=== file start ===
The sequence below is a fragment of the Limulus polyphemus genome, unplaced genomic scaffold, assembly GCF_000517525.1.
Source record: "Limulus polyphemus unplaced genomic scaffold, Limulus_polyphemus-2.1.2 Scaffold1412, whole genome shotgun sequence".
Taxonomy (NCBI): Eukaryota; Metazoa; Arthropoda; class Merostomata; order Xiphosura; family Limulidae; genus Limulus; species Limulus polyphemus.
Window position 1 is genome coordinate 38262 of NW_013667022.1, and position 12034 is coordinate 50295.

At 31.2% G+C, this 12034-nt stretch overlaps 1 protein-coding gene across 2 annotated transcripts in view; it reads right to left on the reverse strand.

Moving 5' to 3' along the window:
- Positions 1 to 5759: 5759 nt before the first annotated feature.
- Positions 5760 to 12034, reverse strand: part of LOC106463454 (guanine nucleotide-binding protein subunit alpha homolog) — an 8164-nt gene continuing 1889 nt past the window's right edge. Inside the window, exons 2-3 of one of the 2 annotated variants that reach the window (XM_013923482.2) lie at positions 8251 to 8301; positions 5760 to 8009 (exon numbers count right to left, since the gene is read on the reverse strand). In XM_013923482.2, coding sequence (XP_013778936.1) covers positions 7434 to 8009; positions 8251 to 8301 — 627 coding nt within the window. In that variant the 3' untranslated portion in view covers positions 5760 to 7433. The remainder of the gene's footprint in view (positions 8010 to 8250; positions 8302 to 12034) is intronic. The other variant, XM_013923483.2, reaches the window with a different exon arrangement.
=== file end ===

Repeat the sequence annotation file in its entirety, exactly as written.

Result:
The sequence below is a fragment of the Limulus polyphemus genome, unplaced genomic scaffold, assembly GCF_000517525.1.
Source record: "Limulus polyphemus unplaced genomic scaffold, Limulus_polyphemus-2.1.2 Scaffold1412, whole genome shotgun sequence".
Taxonomy (NCBI): Eukaryota; Metazoa; Arthropoda; class Merostomata; order Xiphosura; family Limulidae; genus Limulus; species Limulus polyphemus.
Window position 1 is genome coordinate 38262 of NW_013667022.1, and position 12034 is coordinate 50295.

At 31.2% G+C, this 12034-nt stretch overlaps 1 protein-coding gene across 2 annotated transcripts in view; it reads right to left on the reverse strand.

Moving 5' to 3' along the window:
- Positions 1 to 5759: 5759 nt before the first annotated feature.
- Positions 5760 to 12034, reverse strand: part of LOC106463454 (guanine nucleotide-binding protein subunit alpha homolog) — an 8164-nt gene continuing 1889 nt past the window's right edge. Inside the window, exons 2-3 of one of the 2 annotated variants that reach the window (XM_013923482.2) lie at positions 8251 to 8301; positions 5760 to 8009 (exon numbers count right to left, since the gene is read on the reverse strand). In XM_013923482.2, coding sequence (XP_013778936.1) covers positions 7434 to 8009; positions 8251 to 8301 — 627 coding nt within the window. In that variant the 3' untranslated portion in view covers positions 5760 to 7433. The remainder of the gene's footprint in view (positions 8010 to 8250; positions 8302 to 12034) is intronic. The other variant, XM_013923483.2, reaches the window with a different exon arrangement.